Van Giesen is equally appealing in her adult role as Molly’s mother and the wife of Jarvis’ character, known only as The Husband. It is Jarvis’ character who becomes so consumed by fear and guilt over Archie’s disappearance that he keeps impossibly tight reins on his daughter and completely ignores his wife. Again, Jarvis did a nice job with this very human man expressing his love and grief, but I liked him best when he played a big bird and one third of a giantess.
Spina gets her big moment to shine as “The Baddest Babysitter” Miss Burrs in “Just Desserts.” (Can someone tell me why the word Dessert is spelled wrong in Van Allsburg’s book? This has been bugging the heck out of me because I am such a Word Woman.)
Like Jarvis, Porter, mostly gets to express her love, anger, and grief, as Archie’s mother, but she does so poignantly and her songs are some of the most beautiful in the score. Miller’s music is enigmatic – not traditional show tunes, slightly more operatic, both beautiful and dissonant at once – and a perfect fit for Tysen’s words.
Frugé centers the show nicely as Harris. He speaks and sings less than the rest of the cast, but is always on stage writing or drawing, or rearranging the set so that the next mystery can be presented.
Calarco, who may be going back to the keyboard for yet another draft of the book after this run ends, has directed the show ingeniously on Prather’s inventive set, which appears stark white and bare, but is not. Prather and costume designer Elizabeth Flauto have kept Van Allsburg’s shades of gray throughout, which makes the occasional intrusion by Lee from a pink or blue lighting gel quite shocking. I just loved the way this show looked. I kept marveling at the costumes which were both completely normal and absolutely colorless at the same time (yes, I know that gray is a color, but you’ll see what I mean.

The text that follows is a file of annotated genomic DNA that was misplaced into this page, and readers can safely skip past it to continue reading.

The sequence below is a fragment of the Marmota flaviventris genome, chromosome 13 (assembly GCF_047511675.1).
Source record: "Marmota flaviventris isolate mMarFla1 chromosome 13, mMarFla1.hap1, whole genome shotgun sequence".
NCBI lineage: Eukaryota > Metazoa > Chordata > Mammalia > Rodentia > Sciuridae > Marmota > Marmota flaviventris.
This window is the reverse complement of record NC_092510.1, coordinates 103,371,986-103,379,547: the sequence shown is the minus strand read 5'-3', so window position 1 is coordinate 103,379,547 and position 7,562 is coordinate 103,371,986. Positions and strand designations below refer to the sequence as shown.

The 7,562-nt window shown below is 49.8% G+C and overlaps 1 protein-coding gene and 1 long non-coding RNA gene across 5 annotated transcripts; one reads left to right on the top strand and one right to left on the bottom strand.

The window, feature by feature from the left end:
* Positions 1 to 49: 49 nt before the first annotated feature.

Even though it is sad and quite grown-up in patches, I would encourage you to bring children 8 and up – after you’ve all had a chance to look at the book first. I brought my 12-year-old nephew who agreed that it was a sad play, but enjoyed it nonetheless and was impressed with how revelatory it is to get to see what someone else sees when you both look at the same picture.
The Barrington Stage Company Musical Theatre Lab production of the The Mysteries of Harris Burdick runs through July 5 at the new Stage 2 space, The VFW Hall, 36 Linden Street in Pittsfield, MA. The show runs an hour and twenty minutes with NO intermission and is suitable for ages 8 and up.
The performance schedule is: Wednesday through Friday at 7:30pm, Saturday at 4pm and 8pm, Sunday at 7:30pm. Tickets are $15 for the first two previews, while other performances are $25-$30. Student & senior tickets for the 4pm Sat. matinees are $15. Remember to bring your ID to qualify for this discount. Pay What You Can Night for 35 and Under, Friday, June 20 at 7:30pm. Please call the box office at (413) 236-8888 or visit www.barringtonstageco.org to purchase tickets or for more information.
copyright Gail M. Burns, 2008